Earlier this week, EY predicted the City of London would lose 10,500 jobs on day one of Brexit. At Accounts and Legal, we have gone a step further to analyse the impact this would have on the economy.
Our research has found the average salary of an employee from one of the big four investment banks equates to £90,500, including bonuses. That is according to 2017 salary figures published by eFinancialCareers.
Analysing salaries from seven various positions within each respective company, Analyst 1, Analyst 2, Analyst 3, Associate 0, Associate 1, Associate 2, and Associate 3, their combined annual PAYE and National Insurance Contribution would result in £211 million pounds – tax revenue which would cover the salaries of almost 7,000 NHS nurses.
EY have tracked over 200 companies from the City, finding almost a third of banks, brokers and asset managers had either confirmed or said they are considering to move staff or alternatively open up new offices in European financial centres such as Dublin and Frankfurt.
The latest estimate is corroborated by Bank of England Deputy Governor, Sam Woods, who predicted 10,000 jobs will leave UK shores by the time Britain officially departs the single market and customs union in March of 2019.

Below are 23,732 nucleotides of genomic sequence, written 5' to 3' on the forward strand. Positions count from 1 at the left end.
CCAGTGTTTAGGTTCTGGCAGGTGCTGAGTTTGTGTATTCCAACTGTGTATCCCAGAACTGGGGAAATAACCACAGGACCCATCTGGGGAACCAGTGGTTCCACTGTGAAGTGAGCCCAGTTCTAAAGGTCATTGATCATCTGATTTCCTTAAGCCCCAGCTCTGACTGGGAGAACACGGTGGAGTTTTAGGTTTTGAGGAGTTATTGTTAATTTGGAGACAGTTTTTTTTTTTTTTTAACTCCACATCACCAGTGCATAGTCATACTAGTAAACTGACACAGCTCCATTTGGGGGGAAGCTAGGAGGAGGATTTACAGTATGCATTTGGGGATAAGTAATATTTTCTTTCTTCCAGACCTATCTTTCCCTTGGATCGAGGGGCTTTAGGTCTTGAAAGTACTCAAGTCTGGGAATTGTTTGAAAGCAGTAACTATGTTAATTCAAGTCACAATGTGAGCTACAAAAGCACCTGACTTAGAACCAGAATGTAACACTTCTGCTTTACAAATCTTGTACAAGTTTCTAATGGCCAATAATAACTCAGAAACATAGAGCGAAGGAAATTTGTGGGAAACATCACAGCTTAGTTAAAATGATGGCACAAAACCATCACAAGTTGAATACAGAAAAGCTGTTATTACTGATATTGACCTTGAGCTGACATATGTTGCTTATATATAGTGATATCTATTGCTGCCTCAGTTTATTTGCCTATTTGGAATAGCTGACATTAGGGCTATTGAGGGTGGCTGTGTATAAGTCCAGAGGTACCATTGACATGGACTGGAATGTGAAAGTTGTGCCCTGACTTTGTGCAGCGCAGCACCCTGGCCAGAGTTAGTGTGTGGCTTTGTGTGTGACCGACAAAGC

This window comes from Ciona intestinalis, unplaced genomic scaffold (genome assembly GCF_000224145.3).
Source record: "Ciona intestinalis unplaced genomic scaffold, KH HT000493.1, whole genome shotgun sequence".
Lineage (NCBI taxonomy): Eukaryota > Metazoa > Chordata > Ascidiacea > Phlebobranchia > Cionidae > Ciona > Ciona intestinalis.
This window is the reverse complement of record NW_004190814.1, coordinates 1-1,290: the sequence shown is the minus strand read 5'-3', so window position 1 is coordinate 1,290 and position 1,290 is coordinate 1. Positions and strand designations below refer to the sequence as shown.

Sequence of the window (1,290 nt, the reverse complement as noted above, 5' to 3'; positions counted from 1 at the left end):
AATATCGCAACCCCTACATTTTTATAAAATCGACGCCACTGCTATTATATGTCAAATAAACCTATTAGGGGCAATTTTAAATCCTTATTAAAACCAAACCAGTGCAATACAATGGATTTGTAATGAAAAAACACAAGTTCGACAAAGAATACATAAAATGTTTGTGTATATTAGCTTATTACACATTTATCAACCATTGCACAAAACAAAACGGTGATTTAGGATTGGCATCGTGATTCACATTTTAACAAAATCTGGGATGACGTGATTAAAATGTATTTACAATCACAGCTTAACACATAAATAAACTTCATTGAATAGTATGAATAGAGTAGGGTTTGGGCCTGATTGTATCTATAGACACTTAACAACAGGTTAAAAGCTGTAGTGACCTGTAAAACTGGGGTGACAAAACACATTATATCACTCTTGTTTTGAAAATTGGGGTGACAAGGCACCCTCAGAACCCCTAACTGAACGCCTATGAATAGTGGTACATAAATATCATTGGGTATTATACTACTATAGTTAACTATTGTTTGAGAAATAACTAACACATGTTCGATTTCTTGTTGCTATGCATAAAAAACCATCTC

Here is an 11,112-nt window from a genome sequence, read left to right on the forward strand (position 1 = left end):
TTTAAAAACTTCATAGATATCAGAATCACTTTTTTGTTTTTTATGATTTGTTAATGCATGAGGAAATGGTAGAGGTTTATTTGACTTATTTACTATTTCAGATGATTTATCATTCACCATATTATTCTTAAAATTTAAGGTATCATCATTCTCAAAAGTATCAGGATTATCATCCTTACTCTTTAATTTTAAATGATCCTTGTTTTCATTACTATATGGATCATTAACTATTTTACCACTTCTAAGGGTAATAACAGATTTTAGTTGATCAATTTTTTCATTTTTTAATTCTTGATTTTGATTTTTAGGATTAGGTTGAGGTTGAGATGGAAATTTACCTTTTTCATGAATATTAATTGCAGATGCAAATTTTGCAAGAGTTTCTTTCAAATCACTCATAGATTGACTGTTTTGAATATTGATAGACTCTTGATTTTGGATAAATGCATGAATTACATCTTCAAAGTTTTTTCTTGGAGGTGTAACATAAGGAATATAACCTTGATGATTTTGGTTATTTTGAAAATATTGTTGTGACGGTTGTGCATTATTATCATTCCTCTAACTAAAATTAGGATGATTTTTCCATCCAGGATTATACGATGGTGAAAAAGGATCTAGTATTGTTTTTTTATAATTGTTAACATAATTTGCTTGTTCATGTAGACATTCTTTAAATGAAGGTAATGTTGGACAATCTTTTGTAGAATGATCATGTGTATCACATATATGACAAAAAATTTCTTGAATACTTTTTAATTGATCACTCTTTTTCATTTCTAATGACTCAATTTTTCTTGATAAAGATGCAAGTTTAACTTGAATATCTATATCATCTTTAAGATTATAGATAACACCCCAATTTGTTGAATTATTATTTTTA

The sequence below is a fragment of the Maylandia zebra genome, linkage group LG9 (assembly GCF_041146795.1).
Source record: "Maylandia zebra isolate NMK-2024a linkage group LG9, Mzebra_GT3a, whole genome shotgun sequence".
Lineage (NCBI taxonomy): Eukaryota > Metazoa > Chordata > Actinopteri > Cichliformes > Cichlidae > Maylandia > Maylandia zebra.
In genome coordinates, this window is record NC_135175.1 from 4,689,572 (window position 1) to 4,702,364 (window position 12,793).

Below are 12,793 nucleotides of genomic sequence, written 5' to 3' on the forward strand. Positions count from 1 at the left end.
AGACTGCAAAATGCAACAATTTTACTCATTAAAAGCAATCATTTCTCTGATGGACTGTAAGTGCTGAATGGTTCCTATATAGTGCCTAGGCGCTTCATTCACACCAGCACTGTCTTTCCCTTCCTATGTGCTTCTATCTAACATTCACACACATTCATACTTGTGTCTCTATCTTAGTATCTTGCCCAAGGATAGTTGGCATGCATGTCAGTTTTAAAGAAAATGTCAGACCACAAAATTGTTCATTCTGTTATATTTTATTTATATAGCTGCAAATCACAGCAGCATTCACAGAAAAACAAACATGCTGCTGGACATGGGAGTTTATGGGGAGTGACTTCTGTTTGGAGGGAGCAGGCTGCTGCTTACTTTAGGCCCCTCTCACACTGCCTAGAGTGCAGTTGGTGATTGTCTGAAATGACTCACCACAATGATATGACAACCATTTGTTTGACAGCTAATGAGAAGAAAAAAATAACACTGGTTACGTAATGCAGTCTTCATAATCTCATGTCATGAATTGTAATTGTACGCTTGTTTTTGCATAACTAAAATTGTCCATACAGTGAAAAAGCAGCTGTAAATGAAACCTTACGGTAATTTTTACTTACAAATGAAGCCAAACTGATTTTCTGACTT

Woods runs the regulatory arm of the Bank and based his estimate of 10,000 jobs on responses he received from 400 banks and financial firms required to provide him with their contingency plans for a hard Brexit.
These plans have been under review since July and some have been put in place, with banks reserving university places and hiring office space. However, this process will really get under way in earnest in the first few months of 2018.
On a much larger scale, a senior figure at the Bank of England believes around 75,000 jobs could be lost in the longer term because of Brexit, according to sources cited by the BBC. Under this scenario, £10 billion of tax revenue might also be lost, it said.
The 75,000 estimate includes the knock-on effect of fewer City jobs to other parts of the economy.
As mentioned above, Dublin and Frankfurt are the cities likely to see the largest benefit from Brexit relocations. In total, 26 companies have announced they will move operations to one of the two financial centres.
UK-based financial institutions have lobbied hard for a transitional period, amid fears they will not be able to serve their EU clients once Britain leaves the single market.
Even more firms are expected to confirm job moves from the UK if a transitional deal is not confirmed by early 2018, which would inflict further trouble on the UK’s tax receipts.
A no-deal Brexit is widely seen as being devastating for the UK’s financial sector, which was worth £124 billion to the UK economy in 2016, according to House of Commons figures.
As the Government enters Phase 2 of Brexit negotiations, it is unclear what the damage to the country’s tax revenue will truly be come March 2019 and what groups are going to be affected as a result.
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